YOUR overall wellness depends on keeping your entire body in peak condition. In the October issue of Fitness magazine, specialists offer a head-to-toe health guide for looking and feeling your best.
Last week, The Post gave you the Healthy Heart Diet. Here are tips to keep five other body parts in tip-top shape.
The brain is about 75 percent water and is the first organ affected by dehydration.
Stay-healthy strategies: Feed your head. "The brain runs on glucose, which your body produces when it breaks down carbohydrates," says Althea Zanecosky, a spokeswoman for the American Dietetic Association.
Aim for at least 100 grams of carbs daily from fruits, vegetable, whole grains, nuts and low-fat dairy products, and eat fish two or three times a week, Zanecosky says.
Fish consumption has been linked to a lower risk of depression and less frequent migraine headaches. For optimum benefits, choose oily, cold-water varieties like salmon, tuna and sardines.
Work out: Research suggests that cardio exercise boosts cognitive functions by improving blood flow to the brain.
Cataracts are the most common age-related cause of blindness.
Stay-healthy strategies: Eat brightly colored fruits and vegetables like corn, oranges and mangoes. They contain Lutein and Zeaxanthin, two powerful antioxidants scientists have found may fend off vision-damaging diseases like cataracts and macular degeneration.
Protect against injuries: When cleaning house, work in a well-ventilated area (open a window) and be careful to point spray nozzles away from you.
The number of Americans with carpal tunnel syndrome today is three times what experts estimated 10 years ago.
Stay-healthy strategies: Incorrect positioning of the wrists while doing computer work is a primary cause of CTS, a painful condition caused by compression of a key wrist nerve, says Dr. Benjamin M. Sucher, director of the Center for Carpal Tunnel Studies.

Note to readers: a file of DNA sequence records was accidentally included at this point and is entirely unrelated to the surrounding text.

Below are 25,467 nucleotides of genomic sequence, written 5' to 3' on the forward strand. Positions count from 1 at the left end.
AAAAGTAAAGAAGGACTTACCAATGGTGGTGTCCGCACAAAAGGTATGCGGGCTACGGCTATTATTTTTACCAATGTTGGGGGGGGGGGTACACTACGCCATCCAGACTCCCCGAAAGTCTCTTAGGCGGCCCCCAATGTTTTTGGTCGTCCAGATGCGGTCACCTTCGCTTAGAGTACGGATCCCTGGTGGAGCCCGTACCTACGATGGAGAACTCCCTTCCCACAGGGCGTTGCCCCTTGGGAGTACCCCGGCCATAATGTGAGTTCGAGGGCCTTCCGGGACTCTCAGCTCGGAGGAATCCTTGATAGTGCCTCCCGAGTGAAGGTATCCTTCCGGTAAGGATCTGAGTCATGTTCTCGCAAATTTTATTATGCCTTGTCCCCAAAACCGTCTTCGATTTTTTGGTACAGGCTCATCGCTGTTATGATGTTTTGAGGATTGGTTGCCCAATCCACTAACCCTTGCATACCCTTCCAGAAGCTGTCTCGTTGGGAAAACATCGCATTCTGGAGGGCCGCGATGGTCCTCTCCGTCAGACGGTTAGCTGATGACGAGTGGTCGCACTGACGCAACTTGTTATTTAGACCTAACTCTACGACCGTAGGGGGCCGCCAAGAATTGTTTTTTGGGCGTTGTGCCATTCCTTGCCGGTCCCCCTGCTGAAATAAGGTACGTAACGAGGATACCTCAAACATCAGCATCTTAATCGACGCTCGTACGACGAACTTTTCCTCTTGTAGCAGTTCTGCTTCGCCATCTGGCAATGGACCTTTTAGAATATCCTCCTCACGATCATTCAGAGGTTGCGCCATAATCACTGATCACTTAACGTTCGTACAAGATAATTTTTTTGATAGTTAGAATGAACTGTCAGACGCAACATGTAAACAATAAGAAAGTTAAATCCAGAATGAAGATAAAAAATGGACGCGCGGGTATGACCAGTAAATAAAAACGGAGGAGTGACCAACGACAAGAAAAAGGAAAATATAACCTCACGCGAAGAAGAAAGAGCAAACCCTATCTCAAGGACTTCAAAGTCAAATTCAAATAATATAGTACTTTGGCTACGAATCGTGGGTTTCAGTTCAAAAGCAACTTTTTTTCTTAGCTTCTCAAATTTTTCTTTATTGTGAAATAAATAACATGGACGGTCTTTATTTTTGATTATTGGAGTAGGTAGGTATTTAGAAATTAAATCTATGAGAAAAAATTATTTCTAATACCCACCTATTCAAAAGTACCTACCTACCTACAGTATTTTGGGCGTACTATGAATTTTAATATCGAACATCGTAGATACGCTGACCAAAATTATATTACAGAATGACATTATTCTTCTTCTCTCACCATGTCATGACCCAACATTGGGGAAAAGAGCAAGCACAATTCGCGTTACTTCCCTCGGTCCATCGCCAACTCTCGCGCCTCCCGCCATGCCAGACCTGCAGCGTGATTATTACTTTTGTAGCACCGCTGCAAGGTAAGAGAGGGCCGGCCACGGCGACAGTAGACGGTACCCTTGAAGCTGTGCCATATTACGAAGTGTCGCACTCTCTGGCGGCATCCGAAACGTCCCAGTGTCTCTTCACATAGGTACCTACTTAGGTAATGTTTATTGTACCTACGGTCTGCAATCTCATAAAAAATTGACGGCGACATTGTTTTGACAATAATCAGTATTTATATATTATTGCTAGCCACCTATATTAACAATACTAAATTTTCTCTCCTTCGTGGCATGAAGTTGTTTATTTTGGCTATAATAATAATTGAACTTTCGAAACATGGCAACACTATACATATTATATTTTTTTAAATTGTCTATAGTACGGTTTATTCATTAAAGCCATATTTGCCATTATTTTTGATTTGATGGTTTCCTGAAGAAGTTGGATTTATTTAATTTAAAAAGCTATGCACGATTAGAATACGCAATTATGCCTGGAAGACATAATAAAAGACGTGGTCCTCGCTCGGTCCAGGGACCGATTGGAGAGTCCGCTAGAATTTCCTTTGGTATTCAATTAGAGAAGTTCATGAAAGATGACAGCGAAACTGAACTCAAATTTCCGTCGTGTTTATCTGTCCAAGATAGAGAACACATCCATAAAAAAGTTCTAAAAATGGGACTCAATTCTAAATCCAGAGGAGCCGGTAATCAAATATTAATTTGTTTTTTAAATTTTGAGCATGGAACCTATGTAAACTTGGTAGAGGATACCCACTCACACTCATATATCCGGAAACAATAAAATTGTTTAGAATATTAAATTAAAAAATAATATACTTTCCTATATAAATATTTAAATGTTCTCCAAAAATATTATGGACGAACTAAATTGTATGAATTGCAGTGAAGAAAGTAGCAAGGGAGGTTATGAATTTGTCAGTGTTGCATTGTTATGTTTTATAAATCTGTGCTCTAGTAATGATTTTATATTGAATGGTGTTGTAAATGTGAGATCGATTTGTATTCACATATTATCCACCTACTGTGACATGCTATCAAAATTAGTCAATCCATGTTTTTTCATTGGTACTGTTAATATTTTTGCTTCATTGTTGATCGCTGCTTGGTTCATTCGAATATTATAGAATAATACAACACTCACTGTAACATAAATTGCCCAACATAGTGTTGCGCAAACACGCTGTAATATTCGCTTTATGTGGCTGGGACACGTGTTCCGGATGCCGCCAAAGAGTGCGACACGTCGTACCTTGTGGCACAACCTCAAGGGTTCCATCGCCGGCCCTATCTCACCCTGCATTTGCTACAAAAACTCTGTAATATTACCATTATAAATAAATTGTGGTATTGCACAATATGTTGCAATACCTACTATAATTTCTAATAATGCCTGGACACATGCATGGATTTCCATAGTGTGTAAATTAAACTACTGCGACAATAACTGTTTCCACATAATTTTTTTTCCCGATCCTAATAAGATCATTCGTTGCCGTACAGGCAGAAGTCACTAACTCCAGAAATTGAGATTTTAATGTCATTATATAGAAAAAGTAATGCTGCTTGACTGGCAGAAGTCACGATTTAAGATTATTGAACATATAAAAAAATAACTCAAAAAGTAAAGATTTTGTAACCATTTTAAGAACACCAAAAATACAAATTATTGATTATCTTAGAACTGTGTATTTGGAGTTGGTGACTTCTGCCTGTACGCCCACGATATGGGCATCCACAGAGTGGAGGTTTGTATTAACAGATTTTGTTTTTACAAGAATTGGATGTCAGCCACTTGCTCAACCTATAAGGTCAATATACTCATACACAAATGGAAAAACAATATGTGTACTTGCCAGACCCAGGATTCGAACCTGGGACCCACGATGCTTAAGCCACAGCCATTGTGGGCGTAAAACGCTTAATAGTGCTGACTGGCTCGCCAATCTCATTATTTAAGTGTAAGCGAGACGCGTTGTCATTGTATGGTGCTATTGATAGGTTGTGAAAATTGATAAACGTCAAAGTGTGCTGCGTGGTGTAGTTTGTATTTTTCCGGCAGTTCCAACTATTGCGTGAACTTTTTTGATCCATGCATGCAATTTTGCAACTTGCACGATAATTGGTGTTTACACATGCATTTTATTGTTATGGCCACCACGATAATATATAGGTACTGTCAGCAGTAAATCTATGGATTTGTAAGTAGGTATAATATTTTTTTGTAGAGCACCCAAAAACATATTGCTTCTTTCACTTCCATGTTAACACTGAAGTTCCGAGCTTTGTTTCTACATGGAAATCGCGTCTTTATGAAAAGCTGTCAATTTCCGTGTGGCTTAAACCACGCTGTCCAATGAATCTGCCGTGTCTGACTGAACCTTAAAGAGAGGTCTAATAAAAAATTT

Use your mouse correctly, making sure it's close to and at the same level as your keyboard, and keep your wrists flat.
Stretch: Recent studies found that yoga can help relieve the pain of CTS and arthritis of the hands. Extend your wrists and fingers backward, palms up and fingers reaching toward the floor. Hold for three to five seconds, then release.
Although back pain is sometimes due to disease or injury, bad habits are also a culprit.
Stay-healthy strategies: Workouts that emphasize flexibility, including yoga, tai chi and Pilates, can help ward off future back injuries. Also, make sure you lift heavy objects correctly: Squat, keep your back straight, and hold the load close to your body. Let your legs, not your back, do the lifting.
Buy a new mattress: A worn-out one can cause your body to form a C, an unnatural curve that shifts the spine out of alignment, wrenching muscles. Replace your mattress at least once every seven years, and buy a firm one.
Most foot problems result from wearing too-small shoes or high heels.
Stay-healthy strategies: You should have one inch of space beyond your longest toe. Stretchy materials such as soft leather, suede and satin allow the greatest range of movement, says podiatrist Helena Reid, a spokeswoman for the American Podiatry Medical Association.
Use orthotic inserts: Cushiony insoles (available at drugstores) support the arch, provide extra padding for the ball of the foot, cradle the heel and prevent the foot from slipping forward.
Reprinted with permission of the publisher, Gruner + Jahr USA, from the October 2004 issue of Fitness magazine. "Your Head-to-Toe Health Guide" by Jan Sheehan. Copyright © 2004 by Gruner + Jahr Publishing
Copyright 2004 NYP Holdings, Inc. All rights reserved.